Data mining. You’ve heard the term before because your organization is beginning to focus on internal business intelligence (BI) projects. You know it has something to do with searching data, but you’re not exactly sure what it is, who does it, and for what reason. And now, you’ve just been told your department is going to team up with IT to implement a data mining project.
So, what is data mining, anyway?
Let’s start with the absolute basics. What is data? On the most basic level, data is text (numbers, characters, words, etc.), video, and audio that is available to analyze. The mining process takes a large pool of the collected data with the intent to extract the data that’s most valuable.
A quick visit to Merriam-Webster dictionary to ask “What is data mining?” informs us that it’s “the practice of searching through large amounts of computerized data to find useful patterns or trends.”
There are many benefits for intelligent data mining, such as time efficiency and a reduced risk of error. In regard to time savings, not only is the extraction of data completed much faster than it would if a human were sifting through it, but the swiftness in which this occurs also allows more time for employees to instead focus on other work.
Additionally, intelligent data mining projects are more efficient and produce better results. When well-designed, the final results yield significantly fewer — if any — mistakes, which would be impossible in manual research because of simple human error.
The final results help to improve decision-making, provide more accurate forecasting, create new potential revenue streams, and improve customer experience (CX), among many other benefits.
Industries using data mining (and how)
Don’t think that data mining is only for techy professionals. There are many industries that benefit from implementing data mining projects.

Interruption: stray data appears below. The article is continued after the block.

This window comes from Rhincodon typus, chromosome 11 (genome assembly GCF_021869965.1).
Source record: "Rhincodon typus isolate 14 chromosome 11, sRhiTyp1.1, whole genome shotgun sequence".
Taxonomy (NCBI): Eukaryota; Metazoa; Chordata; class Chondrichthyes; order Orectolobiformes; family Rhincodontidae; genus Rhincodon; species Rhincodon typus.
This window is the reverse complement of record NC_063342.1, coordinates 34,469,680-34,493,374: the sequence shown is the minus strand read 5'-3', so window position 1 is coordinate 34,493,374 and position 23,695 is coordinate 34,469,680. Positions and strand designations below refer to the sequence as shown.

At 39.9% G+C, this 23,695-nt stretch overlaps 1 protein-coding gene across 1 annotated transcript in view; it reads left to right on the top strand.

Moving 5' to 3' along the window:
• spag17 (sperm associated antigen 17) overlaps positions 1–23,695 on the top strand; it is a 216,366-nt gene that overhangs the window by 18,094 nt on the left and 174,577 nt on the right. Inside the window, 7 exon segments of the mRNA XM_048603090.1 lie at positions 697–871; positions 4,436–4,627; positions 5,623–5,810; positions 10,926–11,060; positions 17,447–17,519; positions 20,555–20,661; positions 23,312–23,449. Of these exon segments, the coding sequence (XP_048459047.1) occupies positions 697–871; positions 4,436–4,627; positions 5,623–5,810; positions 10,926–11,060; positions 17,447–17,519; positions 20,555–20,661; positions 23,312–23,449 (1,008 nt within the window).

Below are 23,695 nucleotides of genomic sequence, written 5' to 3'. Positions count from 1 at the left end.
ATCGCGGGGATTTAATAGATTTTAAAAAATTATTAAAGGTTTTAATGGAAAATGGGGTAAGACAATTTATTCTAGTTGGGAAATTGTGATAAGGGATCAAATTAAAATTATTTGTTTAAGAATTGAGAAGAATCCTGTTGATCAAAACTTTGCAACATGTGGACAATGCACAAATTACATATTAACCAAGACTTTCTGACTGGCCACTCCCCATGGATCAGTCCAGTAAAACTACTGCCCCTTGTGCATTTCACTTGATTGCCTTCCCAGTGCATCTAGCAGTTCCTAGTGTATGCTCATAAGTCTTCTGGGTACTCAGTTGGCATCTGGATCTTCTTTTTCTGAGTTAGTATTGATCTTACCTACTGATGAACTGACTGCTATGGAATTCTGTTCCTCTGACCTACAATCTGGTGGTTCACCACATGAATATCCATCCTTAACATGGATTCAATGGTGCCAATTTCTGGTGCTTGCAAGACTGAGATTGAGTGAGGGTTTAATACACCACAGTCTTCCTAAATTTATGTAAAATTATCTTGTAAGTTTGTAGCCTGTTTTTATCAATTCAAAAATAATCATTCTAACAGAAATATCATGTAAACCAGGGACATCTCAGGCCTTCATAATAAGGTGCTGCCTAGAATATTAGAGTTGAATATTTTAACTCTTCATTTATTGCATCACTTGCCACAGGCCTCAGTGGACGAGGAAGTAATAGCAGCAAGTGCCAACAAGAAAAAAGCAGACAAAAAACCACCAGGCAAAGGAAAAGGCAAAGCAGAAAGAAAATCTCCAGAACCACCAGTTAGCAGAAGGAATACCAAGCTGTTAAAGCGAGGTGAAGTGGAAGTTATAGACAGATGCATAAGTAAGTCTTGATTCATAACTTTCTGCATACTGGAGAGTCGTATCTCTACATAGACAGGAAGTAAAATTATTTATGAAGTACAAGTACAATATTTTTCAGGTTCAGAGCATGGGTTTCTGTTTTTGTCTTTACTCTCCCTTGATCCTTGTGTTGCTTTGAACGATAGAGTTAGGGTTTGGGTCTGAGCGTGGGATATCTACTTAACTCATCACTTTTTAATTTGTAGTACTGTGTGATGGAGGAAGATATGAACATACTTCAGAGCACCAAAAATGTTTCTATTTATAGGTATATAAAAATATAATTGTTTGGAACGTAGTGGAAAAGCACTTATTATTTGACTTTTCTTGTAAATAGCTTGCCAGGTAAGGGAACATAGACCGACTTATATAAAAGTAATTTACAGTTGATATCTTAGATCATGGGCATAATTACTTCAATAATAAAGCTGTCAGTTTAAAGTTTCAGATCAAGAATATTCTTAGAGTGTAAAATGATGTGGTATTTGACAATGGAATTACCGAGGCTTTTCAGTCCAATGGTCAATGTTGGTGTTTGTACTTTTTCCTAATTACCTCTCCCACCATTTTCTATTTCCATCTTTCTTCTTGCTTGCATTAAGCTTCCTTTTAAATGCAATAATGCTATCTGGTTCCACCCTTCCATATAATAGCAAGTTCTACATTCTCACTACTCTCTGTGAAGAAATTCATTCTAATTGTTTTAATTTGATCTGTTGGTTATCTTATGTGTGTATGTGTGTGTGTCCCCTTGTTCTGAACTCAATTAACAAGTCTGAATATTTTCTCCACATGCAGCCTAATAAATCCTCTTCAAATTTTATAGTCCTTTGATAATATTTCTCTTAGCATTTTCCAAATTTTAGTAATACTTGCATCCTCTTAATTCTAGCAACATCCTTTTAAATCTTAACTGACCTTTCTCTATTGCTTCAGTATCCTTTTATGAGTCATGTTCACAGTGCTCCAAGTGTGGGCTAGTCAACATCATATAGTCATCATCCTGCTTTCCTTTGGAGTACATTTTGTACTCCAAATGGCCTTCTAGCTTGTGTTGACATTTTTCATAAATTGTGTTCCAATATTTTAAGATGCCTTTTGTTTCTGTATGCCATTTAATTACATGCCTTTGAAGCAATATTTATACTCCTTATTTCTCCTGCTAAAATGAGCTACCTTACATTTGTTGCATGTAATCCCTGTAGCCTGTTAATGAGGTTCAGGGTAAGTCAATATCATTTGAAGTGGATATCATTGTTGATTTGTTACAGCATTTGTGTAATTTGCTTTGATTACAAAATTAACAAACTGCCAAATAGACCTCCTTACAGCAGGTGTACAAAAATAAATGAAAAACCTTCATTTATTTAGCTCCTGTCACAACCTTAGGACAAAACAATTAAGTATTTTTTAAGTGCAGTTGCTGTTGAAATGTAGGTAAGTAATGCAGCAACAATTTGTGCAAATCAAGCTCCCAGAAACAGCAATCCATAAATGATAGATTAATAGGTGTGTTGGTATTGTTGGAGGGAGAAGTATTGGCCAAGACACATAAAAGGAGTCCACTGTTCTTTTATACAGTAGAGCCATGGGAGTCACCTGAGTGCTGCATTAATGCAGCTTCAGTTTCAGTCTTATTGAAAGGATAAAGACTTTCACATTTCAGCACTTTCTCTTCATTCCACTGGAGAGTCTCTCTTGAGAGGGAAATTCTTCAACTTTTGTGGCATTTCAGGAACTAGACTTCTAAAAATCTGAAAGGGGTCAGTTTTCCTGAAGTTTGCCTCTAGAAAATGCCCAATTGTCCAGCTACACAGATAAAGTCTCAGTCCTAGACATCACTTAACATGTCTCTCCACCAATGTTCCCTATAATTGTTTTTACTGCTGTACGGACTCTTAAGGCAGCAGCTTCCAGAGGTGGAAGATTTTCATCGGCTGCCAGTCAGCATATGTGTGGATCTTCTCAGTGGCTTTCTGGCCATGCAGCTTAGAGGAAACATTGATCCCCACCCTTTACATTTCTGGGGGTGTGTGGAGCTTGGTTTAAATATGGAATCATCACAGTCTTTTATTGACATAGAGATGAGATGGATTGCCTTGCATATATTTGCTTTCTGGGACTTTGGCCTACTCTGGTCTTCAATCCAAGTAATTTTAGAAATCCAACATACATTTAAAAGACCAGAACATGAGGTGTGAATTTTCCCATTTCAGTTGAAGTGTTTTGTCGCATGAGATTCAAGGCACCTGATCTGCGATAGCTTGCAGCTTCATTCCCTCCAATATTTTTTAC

A human resource department, for example, can use data mining to explore a large pool of applicants and extract the best candidates for the job. Where previously HR professionals would spend hours pouring over resumes, data mining now uses keyword targeting and other methods to cull down the candidate pool.
When it comes to making the decision on whether or not to approve a line of credit, predictive modeling, a form of data mining, allows banks to determine the likelihood of an applicant following the terms of the loan.
In the education field, college admissions offices are using data mining to predict whether an applicant will accept an admissions offer. In an article for Forbes, Peter Zimmermann, a previous Stanford admissions officer and consultant for Solomon Admissions, says, “As the admissions process becomes more digital, it makes sense that data analytics would play an increasing role in the admissions office determining the depth of a student’s interest.”
And let’s not forget about retail, where access to massive data helps brands gain better insight into their customers, allowing the retailers to create more personalized campaigns, which in turn provides a better experience to the consumer.
What is data mining’s relationship with CX?
Improving CX is a goal for many businesses, and one way to do that is by using data mining to learn more about your customers so that you can improve and enhance their experiences. In an article for Convince and Convert, Jay Baer says, “Good CX professionals use their instinct and experience to find and fix. Great CX professionals augment that expertise with big data and machine learning, peering into the numbers to find larger truths.”
It’s time to stop asking “What is data mining?” and instead use it to become a truly great CX professional.
To learn more about data and CX, visit smartercx.com/cxtech/data.